The COVID-19 crisis may be a watershed moment for applying behavioral science in cities, as civic leaders encourage residents to adopt new behaviors such as staying home, wearing face masks, and keeping six feet apart from each other.
Experiments to test what messages work best are underway or recently concluded in at least 10 U.S. cities — and results are emerging that other cities can use to inform their own communication approaches.
The cities are using online surveys to test a variety of messages using different communications channels. For example, Fayetteville, N.C., Kansas City, Mo., and Newark, N.J., tested different ways of encouraging residents to stay home using flyers than can be posted online or to social media; New Orleans ran a similar test using text messages. Kansas City also tested a flyer asking residents to wear cloth masks, and Portland, Ore., tested posters reminding grocery store shoppers to stay six feet apart.
The cities partnered with the Behavioral Insights Team (BIT), which supports cities to run low-cost evaluations through What Works Cities, a national initiative that helps cities use data and evidence to improve results for residents. BIT is holding a webinar Wednesday at 10 a.m. EDT to discuss findings from these and similar COVID-19 communications tests in the United Kingdom, or you can sign up to get the recording here.
Here are five takeaways from the work in U.S. cities so far:
1. Testing matters
Many outcomes were not what city leaders expected, and the “winning” message varied from place to place. That’s a reminder that it’s always smart to test and evaluate messaging, rather than fall back on assumptions, intuition, or hunches. “The messaging that works best varies from place to place,” said Kelsey Gohn, an advisor at BIT. “Each city should do some testing of their own communications, not just take it from somewhere else.
For cities that don’t have bandwidth right now to conduct a large online survey, there are light-touch ways cities can test their messaging, said Carolina Toth, who leads BIT North America’s work with cities. For example, social media platforms like Facebook make it easy to run A/B tests that show half your audience one message and half your audience another, so that you can gather data on what resonates locally. “That’s well within the capability of most city communication departments,” Toth said.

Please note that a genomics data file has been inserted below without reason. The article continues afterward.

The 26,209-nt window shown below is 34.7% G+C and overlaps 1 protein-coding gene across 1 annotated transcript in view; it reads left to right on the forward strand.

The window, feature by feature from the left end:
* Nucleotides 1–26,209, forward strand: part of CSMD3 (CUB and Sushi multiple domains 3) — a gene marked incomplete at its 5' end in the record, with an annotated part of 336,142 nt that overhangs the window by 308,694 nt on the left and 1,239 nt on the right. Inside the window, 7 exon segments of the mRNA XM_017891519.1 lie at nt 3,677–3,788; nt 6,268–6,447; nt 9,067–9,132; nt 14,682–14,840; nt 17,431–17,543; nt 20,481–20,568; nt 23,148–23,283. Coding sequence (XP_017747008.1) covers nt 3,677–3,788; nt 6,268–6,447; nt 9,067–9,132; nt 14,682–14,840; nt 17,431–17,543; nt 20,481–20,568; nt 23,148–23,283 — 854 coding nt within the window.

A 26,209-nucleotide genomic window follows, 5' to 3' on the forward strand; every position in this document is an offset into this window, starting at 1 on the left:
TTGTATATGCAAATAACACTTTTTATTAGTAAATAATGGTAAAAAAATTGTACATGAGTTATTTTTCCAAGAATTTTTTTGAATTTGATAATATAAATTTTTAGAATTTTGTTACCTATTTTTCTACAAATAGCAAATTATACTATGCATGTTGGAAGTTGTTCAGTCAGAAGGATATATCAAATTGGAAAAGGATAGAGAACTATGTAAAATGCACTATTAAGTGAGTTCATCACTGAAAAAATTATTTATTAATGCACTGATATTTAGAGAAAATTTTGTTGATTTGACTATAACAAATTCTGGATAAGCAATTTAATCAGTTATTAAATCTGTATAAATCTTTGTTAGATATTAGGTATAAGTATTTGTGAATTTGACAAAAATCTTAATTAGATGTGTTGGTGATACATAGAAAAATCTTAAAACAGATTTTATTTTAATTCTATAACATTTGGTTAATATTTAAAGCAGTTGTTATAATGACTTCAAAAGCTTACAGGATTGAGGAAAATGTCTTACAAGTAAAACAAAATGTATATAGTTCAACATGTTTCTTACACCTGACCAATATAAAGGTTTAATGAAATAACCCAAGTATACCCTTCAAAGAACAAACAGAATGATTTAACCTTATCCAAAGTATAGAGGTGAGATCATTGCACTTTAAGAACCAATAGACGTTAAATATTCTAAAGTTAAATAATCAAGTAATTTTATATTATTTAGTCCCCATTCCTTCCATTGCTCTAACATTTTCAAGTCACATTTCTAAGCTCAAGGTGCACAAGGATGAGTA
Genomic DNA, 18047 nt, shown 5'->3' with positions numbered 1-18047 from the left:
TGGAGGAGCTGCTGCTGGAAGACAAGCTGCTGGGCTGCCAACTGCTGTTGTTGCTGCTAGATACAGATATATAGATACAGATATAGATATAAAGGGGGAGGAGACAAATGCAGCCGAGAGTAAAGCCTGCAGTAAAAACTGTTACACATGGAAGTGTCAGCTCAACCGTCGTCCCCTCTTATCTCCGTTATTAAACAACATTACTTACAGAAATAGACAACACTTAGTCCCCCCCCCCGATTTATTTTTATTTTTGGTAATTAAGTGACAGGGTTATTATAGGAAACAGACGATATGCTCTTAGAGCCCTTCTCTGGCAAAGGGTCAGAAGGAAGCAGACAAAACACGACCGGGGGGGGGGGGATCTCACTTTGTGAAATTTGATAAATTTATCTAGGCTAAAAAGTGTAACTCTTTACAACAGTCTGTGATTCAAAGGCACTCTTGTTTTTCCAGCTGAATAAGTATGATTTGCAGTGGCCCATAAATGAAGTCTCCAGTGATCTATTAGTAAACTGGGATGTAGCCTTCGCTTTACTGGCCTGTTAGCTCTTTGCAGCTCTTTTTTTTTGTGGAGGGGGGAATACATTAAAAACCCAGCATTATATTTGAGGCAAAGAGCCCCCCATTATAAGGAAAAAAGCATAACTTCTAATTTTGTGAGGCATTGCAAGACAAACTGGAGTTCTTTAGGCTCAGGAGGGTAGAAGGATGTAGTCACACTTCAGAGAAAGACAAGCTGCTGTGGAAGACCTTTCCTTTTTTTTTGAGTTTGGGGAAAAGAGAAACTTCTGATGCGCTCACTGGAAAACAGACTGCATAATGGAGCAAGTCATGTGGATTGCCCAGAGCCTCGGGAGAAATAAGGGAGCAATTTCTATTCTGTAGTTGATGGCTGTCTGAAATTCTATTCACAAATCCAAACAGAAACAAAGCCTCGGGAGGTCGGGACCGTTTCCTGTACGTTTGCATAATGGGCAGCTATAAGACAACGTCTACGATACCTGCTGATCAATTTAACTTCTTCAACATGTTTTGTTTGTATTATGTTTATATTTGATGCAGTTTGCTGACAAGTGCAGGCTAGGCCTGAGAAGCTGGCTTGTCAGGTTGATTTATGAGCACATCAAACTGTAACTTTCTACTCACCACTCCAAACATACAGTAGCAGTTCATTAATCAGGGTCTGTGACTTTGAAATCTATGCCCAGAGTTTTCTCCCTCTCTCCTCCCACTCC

2. Try appealing to a “sense of duty”
In Newark, New Orleans, and Portland, messages that came out on top emphasized the sense of duty people should feel to protect others. For example, Newark’s best performer said: “Frontline workers are putting their lives at risk to keep you safe. It’s your duty to stay home and help protect them during this crisis.” The message scored best in terms of people being able to comprehend and accurately recall the public-health guidance as well as their intention to follow it.
3. Keep it simple
In Fayetteville and both trials in Kansas City, the best-performing messages were the simplest, most straightforward ones. Fayetteville’s best performer showed a picture of a woman reading a book at home and simply said: “Stop the spread. Stay home.” People are busy and stressed, so it pays to make key messages as simple as possible for them to consume, according to Michael Kaemingk, a senior advisor at BIT North America.
“Put the key information at top in large letters,” Kaemingk said, “and keep messages short. We had a handwashing poster where even shortening it from 52 to 34 words mattered in terms of comprehension and behavioral intent.” Basic imagery also helps: In fact, the Portland test found that an image-only graphic of shoppers keeping their distance performed just as well in terms of comprehension as the same image with text.
4. Localizing messages may not help
Several of the cities tested messages intended to put a local spin on the situation. Fayetteville tried a faith-based message aimed at tapping into a strong faith community as well as one meant to appeal to military families from nearby Ft. Bragg. New Orleans tried a text message that echoed messages locals may remember from after Hurricane Katrina. And Kansas City tested a message that used an image and quote from quarterback Patrick Mahomes of the Super Bowl champion Kansas City Chiefs. None of these were the top performers, losing out to either the “simple” or “duty”-oriented messages.
5. Men and young people may require more targeted messaging
In almost every test, men and younger people showed the lowest comprehension of the messages they saw and were least likely to say they would follow public health guidance. Men aged 18–24 proved most difficult to reach. “They’re reporting doing the highest level of doing the wrong things, or the lowest levels of doing the right things, depending on how we ask the question,” said Emily Cardon, head of research for BIT North America. “It might matter what photos you use. If you’re going to target young men in a social media campaign, you should likely include photos of other young men. It’s an area where cities should be iterating.”